Collaboration in Dysphagia

ASHA + AND = Better Together: SLP & RD Collaboration in Dysphagia

by Karen Sheffler, MS, CCC-SLP, BCS-S of SwallowStudy.com

“Are you going to /fɛnsi/?” (Yes, that was the international phonetic alphabet (IPA) to show SLPs how to pronounce FNCE. I am a Speech-Language Pathologist (SLP) who has specialized in swallowing and swallowing disorders (dysphagia) since 1995. I have collaborated with numerous dieticians across the continuum of care, and I did not know what “FNCE” was.

What is FNCE?

FNCE: Food & Nutrition Conference & Expo by the Academy of Nutrition & Dietetics. This sign shows that the AND and FNCE are 100 years old! This blog is about SLPs learning to collaborate in dysphagia field with dietitians.

The acronym FNCE is the Food & Nutrition Conference & Expo of the Academy of Nutrition & Dietetics (AND). This is the big annual convention for Registered Dietitians (RDs). FNCE has been happening annually since 1917, which is longer than the ASHA convention for SLPs. Happy 100 year anniversary to the AND! The AND can really celebrate with an attendance of almost 14,000 people! Included in that attendance were only a handful of Speech-Language Pathologists, like myself. I liked to joke that we were infiltrating this conference; however, it was strategic. The American Speech-Language-Hearing Association (ASHA) has a strategic objective on Inter-professional Education and Practice to encourage and support ASHA members to receive interdisciplinary education and to collaborate in practice. SLP and RD collaboration in dysphagia evaluations and management is especially important. ASHA had a booth for the first time in the FNCE expo hall. I believe this is highlighting that the future is brighter with ASHA and AND together.

I was inspired by a quote at FNCE from Susan Finn, PhD, RDN, FAND. Her words spoke to this SLP and RD collaboration and show the similarities in our missions:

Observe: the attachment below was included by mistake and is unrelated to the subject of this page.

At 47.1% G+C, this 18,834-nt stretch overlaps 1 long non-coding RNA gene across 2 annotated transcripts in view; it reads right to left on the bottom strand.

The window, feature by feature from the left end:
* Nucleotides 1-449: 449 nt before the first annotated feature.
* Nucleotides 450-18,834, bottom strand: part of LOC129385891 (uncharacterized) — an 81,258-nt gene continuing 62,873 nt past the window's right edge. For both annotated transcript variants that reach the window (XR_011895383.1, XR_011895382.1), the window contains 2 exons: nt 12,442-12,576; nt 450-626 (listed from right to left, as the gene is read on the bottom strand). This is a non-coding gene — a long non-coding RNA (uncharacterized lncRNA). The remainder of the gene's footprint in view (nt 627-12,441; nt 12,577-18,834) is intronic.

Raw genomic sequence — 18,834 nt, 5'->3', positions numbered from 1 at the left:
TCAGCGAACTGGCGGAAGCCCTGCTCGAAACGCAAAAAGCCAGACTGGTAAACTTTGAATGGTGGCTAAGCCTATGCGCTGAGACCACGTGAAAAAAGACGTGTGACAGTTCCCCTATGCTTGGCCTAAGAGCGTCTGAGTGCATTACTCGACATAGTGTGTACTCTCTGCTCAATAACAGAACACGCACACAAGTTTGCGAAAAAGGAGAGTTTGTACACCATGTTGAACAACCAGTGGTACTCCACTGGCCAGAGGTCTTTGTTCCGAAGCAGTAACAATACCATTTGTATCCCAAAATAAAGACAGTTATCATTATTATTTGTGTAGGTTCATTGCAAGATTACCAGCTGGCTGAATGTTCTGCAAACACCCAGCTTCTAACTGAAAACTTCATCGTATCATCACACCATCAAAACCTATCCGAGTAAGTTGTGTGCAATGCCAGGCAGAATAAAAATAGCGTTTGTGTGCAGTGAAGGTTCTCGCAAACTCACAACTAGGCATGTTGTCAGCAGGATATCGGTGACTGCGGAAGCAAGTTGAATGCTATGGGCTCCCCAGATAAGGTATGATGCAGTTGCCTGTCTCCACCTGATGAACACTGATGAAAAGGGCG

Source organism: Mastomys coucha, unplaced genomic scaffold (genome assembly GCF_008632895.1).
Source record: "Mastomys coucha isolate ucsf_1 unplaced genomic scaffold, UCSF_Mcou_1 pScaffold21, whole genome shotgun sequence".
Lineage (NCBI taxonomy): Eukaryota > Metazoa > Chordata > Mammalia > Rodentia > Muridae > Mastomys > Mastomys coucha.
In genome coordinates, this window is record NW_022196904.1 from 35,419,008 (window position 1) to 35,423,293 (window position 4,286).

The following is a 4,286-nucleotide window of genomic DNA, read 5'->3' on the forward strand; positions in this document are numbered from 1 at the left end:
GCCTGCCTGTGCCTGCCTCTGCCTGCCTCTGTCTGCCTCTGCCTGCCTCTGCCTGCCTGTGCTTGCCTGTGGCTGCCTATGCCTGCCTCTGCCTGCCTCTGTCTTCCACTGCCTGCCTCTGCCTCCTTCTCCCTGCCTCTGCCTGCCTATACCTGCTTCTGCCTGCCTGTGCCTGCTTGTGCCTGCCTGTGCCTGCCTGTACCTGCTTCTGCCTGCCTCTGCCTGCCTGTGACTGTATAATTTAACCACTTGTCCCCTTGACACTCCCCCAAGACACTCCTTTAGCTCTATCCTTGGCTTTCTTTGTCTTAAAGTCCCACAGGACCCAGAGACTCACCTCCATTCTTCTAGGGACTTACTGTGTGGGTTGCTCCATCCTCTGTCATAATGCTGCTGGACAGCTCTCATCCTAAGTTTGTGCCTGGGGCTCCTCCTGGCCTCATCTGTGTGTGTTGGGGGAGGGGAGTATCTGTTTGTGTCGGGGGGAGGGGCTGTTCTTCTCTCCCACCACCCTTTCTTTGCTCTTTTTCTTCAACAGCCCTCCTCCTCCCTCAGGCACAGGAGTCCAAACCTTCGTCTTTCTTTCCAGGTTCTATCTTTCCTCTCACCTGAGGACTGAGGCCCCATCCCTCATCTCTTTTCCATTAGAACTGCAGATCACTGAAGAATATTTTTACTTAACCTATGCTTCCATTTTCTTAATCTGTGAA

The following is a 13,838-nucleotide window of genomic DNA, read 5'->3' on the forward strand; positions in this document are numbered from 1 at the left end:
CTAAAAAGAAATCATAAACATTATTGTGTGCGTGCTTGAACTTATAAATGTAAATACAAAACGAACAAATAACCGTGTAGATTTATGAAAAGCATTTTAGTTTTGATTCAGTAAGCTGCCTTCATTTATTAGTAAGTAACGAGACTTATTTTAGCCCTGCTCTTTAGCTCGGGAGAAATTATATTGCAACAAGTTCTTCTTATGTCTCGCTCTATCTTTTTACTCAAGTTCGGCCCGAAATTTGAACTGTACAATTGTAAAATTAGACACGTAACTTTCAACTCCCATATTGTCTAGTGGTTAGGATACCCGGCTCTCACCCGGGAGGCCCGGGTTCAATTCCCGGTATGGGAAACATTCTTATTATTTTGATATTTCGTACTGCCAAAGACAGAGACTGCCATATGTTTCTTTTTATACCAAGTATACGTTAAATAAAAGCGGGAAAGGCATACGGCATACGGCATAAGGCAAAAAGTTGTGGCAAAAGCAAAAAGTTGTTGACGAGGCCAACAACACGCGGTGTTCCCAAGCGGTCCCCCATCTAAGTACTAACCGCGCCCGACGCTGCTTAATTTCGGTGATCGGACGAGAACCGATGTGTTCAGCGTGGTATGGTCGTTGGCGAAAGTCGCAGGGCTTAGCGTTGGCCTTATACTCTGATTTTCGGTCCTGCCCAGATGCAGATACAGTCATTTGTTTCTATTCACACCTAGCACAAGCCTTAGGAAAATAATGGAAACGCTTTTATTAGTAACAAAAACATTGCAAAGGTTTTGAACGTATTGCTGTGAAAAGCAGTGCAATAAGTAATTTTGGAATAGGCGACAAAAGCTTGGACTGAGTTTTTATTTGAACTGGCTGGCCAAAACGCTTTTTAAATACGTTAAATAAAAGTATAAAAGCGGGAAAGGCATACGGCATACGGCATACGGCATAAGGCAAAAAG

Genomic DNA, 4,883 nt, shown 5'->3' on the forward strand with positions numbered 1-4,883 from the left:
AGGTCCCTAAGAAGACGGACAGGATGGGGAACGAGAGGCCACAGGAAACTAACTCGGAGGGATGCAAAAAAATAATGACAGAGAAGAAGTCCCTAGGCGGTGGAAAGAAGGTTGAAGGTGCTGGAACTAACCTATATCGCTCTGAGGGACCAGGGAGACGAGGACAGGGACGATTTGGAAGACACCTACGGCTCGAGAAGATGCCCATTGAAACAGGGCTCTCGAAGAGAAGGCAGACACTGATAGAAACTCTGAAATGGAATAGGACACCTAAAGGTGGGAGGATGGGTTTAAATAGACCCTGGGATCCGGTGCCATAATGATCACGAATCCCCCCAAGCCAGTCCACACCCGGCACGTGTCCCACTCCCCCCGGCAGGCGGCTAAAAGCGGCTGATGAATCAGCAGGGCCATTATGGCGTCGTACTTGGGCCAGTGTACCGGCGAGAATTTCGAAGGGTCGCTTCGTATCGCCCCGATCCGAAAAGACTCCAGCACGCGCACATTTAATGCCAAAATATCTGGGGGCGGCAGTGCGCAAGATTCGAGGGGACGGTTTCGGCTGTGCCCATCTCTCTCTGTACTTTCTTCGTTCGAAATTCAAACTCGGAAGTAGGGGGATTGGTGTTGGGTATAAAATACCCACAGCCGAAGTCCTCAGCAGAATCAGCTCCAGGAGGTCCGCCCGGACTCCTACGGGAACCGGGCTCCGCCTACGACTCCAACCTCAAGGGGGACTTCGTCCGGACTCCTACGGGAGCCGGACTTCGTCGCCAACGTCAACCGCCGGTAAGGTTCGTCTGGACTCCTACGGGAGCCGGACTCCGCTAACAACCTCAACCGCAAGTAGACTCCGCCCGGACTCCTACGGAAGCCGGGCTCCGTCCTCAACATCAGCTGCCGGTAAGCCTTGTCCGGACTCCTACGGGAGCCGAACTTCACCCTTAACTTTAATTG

Where will we be in the next 10 years? I can sum it up in three words:

higher, deeper, and broader.

We must elevate our professional profile,

increase our depth of knowledge in all aspects of food and nutrition science, and

seek opportunities to extend our influence by partnering with like-minded organizations.

This is our path to recognition as leaders in global health and trailblazers in solving nutrition challenges worldwide.”

This statement really rings true for our field of medical speech pathology and swallowing as well (just replace “nutrition” with swallowing and swallowing disorders). I will related how these three concepts are also important to SLPs: 

  1. Regarding elevating our professional profile, many SLPs who specialize in dysphagia have also been working to raise awareness of the importance of early identification swallowing impairments (e.g., swallow screening immediately after stroke, followed by comprehensive evaluations by an SLP when needed). At FNCE, I talked with many registered dieticians (RDs) about our common ground. For example, we see doctors focused intently on curative efforts across all the other systems of the person’s body, while sometimes glancing over nutrition and swallowing. We remind the team: “If he/she is not obtaining adequate nutrition and hydration safely, all this aggressive effort may be futile.”
  2. Regarding digging deeper to increase our knowledge-base as a field, there are many SLP researchers and clinicians who advocate for increased critical thinking when it comes to dysphagia evaluation and management. (Here are just a few resources: ASHA Practice Portals; Critical Thinking in Dysphagia Management course (CTDM); www.DysphagiaGrandRounds.com where anyone can take a free Research Methods 101 course to critically analyze research). There are many myths out their regarding this complex field of dysphagia, as well as in the nutrition world. Think of all the miss information that the public can find on the internet about fad diets. That must be like fingernails on a chalkboard to a registered dietitian, who keeps up-to-date on the latest scientific evidence. SLPs hear you! SLPs also lament about the shear quantity of myths in dysphagia, such as: “Just tuck your chin, it will always prevent aspiration,” and “The thicker the liquid, the better.”
  3. Most inspiring, regarding our opportunities to collaborate, ASHA and the AND are perfectly poised to partner in this 2nd century. ASHA’s history dates back to 1925, so ASHA will be looking to their 2nd century soon! Gennith Johnson, M.C.D., CCC-SLP, Associate Director of Health Care Services in Speech-Language Pathology, was at the ASHA booth promoting this AND and ASHA collaboration. She also shared with RDs what the SLP scope of practice is regarding feeding, swallowing and feeding/swallowing disorders. She helped educate on the International Dysphagia Diet Standardisation Initiative (www.IDDSI.org). She commented: